Date of Award


Document Type


Degree Name



Josef Korbel School of International Studies

First Advisor

Haider A. Khan, Ph.D.


Afghanistan, Case Study, Foreign aid effectiveness


The effectiveness of development assistance is one of the most contested debates in international development studies. While some of its most ardent supporters consider aid as the key to solving the plight of the developing world (e.g. Sachs 2006), its opponents consider it as part of the problem rather than the solution (e.g. Moyo 2009). By investigating the case of Afghanistan as one of the world's largest aid recipients from 2002 to 2014, I show that one reason for arriving at such diametrically opposed conclusions lies in the narrow definition of aid effectiveness as income growth rates. When this definition is broadened to incorporate various development outcomes, however, one arrives at a more nuanced understanding of the aid effectiveness question and the conditions under which aid may be made more effective.

I situate my thesis within the contingency school that establishes the effectiveness of aid conditional upon certain factors. Specifically, in this theory-confirming case study (Lijphart 1971), I test the hypothesis that the pre-aid level of local human capacity is a key determinant of aid effectiveness, defined here as the attainment of development outcomes in areas such as health, education, and infrastructure. This is in contrast to prevailing arguments on the supply-side factors such as volume of development assistance (Sachs 2006) or demand-side factors such as good policy environment (Burnside and Dollar 2000).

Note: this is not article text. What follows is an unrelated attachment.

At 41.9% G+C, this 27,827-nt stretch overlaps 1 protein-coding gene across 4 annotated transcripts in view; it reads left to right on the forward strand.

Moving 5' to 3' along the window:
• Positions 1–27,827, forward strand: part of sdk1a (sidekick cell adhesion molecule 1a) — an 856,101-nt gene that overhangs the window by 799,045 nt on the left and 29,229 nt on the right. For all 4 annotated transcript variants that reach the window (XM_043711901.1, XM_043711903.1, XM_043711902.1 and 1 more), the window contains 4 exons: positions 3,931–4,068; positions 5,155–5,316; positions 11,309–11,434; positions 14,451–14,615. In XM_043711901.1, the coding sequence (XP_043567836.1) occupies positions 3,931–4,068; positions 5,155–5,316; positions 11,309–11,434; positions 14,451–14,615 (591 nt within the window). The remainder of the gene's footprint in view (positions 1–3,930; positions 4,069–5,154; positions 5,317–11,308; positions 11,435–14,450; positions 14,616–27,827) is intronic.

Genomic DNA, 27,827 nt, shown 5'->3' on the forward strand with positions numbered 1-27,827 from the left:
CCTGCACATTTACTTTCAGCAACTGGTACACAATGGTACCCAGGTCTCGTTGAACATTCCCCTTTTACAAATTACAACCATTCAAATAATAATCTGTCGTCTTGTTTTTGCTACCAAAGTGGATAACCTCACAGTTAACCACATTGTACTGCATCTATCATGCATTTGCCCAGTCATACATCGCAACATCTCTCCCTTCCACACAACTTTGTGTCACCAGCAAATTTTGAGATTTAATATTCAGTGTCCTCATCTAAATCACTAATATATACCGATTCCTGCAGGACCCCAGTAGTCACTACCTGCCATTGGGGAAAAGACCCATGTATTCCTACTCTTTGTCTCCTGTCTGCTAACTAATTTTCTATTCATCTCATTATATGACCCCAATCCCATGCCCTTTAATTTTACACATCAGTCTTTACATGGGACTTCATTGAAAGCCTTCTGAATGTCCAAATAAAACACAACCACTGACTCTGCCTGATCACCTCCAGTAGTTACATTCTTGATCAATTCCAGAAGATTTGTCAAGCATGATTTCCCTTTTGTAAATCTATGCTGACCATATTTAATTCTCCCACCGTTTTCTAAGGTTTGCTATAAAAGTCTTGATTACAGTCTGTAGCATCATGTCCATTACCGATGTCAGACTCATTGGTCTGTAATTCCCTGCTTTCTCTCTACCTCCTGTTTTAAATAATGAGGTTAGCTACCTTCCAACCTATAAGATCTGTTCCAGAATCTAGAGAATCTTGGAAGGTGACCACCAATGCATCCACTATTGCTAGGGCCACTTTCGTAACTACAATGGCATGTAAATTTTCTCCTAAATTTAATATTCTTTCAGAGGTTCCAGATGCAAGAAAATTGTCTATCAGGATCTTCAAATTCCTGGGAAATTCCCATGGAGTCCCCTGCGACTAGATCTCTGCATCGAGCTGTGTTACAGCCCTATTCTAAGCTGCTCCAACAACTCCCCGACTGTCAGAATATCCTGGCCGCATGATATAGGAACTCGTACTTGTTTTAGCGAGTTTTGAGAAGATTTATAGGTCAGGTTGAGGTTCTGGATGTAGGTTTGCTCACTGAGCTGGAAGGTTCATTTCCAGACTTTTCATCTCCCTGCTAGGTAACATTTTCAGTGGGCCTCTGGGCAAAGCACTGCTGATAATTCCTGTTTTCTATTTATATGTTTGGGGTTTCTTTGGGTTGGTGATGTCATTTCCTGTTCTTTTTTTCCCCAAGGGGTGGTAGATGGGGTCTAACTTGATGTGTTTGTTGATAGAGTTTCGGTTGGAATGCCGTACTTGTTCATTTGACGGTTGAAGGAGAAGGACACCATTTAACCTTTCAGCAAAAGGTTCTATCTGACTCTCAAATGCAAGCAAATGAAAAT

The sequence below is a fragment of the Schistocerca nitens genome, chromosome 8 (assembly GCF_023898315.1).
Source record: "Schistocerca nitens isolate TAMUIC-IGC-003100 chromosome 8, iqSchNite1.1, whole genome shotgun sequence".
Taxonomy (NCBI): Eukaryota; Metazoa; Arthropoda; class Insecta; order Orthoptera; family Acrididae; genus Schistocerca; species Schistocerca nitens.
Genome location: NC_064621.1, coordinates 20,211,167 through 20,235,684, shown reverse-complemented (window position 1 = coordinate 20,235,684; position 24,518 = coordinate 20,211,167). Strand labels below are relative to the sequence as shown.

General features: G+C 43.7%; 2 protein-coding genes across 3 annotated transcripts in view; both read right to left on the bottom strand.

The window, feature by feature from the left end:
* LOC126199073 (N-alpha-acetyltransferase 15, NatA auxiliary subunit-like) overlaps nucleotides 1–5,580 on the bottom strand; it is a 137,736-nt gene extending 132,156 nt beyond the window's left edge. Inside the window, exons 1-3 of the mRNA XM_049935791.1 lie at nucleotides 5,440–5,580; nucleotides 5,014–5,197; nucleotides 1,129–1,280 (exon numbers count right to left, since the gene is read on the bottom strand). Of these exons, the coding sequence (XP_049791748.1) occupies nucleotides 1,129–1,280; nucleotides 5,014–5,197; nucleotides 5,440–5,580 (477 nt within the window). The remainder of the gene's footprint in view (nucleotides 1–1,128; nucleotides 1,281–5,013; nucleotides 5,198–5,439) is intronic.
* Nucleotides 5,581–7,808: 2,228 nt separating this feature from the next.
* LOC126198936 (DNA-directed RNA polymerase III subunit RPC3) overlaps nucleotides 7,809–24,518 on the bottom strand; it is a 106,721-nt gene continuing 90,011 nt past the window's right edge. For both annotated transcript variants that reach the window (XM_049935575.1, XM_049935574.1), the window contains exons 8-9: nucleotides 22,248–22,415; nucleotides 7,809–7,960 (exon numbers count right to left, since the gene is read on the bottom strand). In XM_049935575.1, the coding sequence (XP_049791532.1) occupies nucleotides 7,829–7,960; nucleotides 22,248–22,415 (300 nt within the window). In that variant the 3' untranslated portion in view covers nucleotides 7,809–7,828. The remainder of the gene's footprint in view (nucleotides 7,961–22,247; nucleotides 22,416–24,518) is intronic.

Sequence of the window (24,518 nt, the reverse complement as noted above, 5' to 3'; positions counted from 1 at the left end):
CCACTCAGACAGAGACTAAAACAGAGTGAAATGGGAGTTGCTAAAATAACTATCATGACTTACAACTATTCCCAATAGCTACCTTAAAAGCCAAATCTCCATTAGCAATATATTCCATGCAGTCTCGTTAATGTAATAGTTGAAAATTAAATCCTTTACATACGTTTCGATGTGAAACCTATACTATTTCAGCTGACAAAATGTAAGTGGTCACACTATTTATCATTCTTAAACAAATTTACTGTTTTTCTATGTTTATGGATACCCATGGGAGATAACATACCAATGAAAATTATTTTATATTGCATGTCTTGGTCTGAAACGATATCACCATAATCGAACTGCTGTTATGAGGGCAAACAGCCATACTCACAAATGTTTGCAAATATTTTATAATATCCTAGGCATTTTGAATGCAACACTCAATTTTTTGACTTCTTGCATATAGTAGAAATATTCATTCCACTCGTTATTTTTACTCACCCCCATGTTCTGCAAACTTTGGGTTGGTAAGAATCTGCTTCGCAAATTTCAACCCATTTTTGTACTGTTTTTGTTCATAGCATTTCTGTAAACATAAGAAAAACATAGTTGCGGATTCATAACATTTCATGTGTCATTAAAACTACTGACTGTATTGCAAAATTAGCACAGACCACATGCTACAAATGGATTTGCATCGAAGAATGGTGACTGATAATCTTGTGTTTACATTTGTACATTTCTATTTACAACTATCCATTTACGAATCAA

In order to develop and test this hypothesis, I exploit the within country, cross-sector variations in the attainment of development outcomes between 2002 and 2014, as defined by the country's poverty reduction strategy paper, called Afghanistan National Development Strategy (ANDS). I find that achievements in some sectors - particularly health, education, and rural development - are far greater than those in other sectors, such as social protection and mining, although all sectors operate under essentially the same conditions. Using the method of process tracing, informed by significant desk review and fieldwork, I show that the variations in aid effectiveness across sectors are best explained by variations in local human capacity.

Focusing on health as the most successful sector as defined by ANDS, I trace this sector's success to local capacities developed through the decades of the 1970s, 1980s, and 1990s. During these decades, today's policy makers and health practitioners received their medical training and professional experience while delivering basic health care services inside Afghanistan and for Afghan refugees in Pakistan through working for different non-government organizations (NGOs). These experiences enabled them to play leadership roles in the country's development process in the early 2000s. The relatively higher levels of local capacity in medicine are not surprising in the context of Afghanistan, where certain professions, such as doctors and engineers, are highly sought-after because of their social prestige value. Furthermore, skill development in these fields is reinforced through a higher education system that admits only the best minds in these fields.

Two policy implications of the local human capacity hypothesis are especially pertinent. First, an intelligent allocation of development assistance should be informed by an extensive assessment of existing local capacities in the recipient countries. Second, while channeling development assistance in capacity-rich sectors could yield significant results, capacity-poor sectors are better served by carefully crafted investments in developing human capacity in line with Sen's (1999) capability approach.

Publication Statement

Copyright is held by the author. User is responsible for all copyright compliance.


Received from ProQuest

Rights holder

Ahmad Dost Dost

File size

260 p.

File format





Political Science, Public Policy